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on 11 May 2007
I read a small serialisation of this book in the Daily Mail. I found myself laughing out loud. So, I just had to order this book for myself from Amazon. I have been a "cricket widow", a scorer and treasurer for a small village side in East Sussex for over thirty years. My goodness, this book is spot on!

It is so funny, touching and totally absorbing. Even if cricket isn't your thing, I feel sure you would still thoroughly enjoy this book. But, if you have ever played the wonderful game of cricket, this is a must for you. You will not put it down, believe me.

I simply did not want this book to end, so do yourself a big favour and buy this book. You will love it. As a previous reviewer has said, it deserves far more than five stars..........
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on 9 May 2007
The first book Michael Simkins wrote was about the theatre; but really just about life. He's done it again only this time the vehicle that he's pegged his writing on is cricket. It's not really a sports book, (although a passing aquaintance with cricket would be handy), it's a sometimes funny, sometimes sad but always entertaining book about how he sees life. I really did read it from cover to cover in a couple of days because it is...unputdownable.
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Although this is a book about cricket I would use a football term to sum it up - a book of two halves.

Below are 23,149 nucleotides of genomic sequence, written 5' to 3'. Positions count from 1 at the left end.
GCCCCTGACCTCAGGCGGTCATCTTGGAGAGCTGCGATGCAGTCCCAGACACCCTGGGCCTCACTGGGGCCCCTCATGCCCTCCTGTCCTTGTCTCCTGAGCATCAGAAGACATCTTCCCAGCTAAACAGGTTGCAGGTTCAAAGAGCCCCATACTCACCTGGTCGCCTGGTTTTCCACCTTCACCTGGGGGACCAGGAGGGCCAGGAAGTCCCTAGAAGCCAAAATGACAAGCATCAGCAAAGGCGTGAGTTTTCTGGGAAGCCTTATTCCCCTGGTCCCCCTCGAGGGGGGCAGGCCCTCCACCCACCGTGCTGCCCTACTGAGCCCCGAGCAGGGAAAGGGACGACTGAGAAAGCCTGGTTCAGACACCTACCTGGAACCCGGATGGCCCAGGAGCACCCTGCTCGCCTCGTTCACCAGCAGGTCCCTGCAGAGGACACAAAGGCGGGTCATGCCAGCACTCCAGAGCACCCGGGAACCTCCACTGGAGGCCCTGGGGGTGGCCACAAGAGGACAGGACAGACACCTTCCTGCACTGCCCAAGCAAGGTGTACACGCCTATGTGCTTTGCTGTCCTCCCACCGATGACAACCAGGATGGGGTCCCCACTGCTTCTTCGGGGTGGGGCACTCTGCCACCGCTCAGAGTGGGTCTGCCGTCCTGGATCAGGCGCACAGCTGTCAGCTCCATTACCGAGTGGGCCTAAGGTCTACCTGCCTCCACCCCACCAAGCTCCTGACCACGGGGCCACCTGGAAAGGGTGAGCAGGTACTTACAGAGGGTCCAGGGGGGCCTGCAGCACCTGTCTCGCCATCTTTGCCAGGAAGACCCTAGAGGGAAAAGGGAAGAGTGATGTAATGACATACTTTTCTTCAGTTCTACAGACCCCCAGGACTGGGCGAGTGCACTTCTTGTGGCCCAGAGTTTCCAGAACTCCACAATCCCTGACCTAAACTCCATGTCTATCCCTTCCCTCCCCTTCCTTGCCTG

The first part of the book, about the authors childhood as the son of a Brighton shopkeeper is wonderful and is one of the best pieces of writing about childhood that I have ever read. The descriptions of life in the sixties is very evocative of the times but above all it is very funny.
The second part of the book, about his weekend cricket team, Harry Baldwins is, whilst still entertaining, not quite of as good. Maybe this is because it goes over an area that as already been written about by Marcus Berkmann in Rain Men & Zimmer Men and Harry Thompson in Penguins stopped play. That is only a personal moan though as anybody that hasn't read these particular books will probably enjoy this section equally as much as the childhood chapters.
I don't know how good an actor Michael Simkins is as I don't recognise his face but I do know that he is an excellent writer and I will be reading his previous book very soon.
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on 25 April 2007
As a theatre-lover, I really loved "What's my Motivation", Simkins' first and very droll offering in print. I approached this with more than a little trepidation, as I absolutely loathe the game of cricket. To be honest, the technical jargon in the first few chapters had me re-reading paragraphs, as my brain had completely glazed over with indifference but, after persevering as only a woman can under these conditions, I began to enjoy it enormously, as it says far more about those who play the game, even when they are useless at it, than it does about the sport itself. The early part, when Michael finds himself drawn to the sport, as a somewhat solitary youth, was rather moving, and the portraits of his parents were lovingly drawn. Don't let the subject matter put you off - this is a fine way to spend your time!
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on 16 May 2007
The must read of 2007, with an amusing anecdote on every page. Simkins' style is as he wished his cricketing skills could have developed - of the highest order.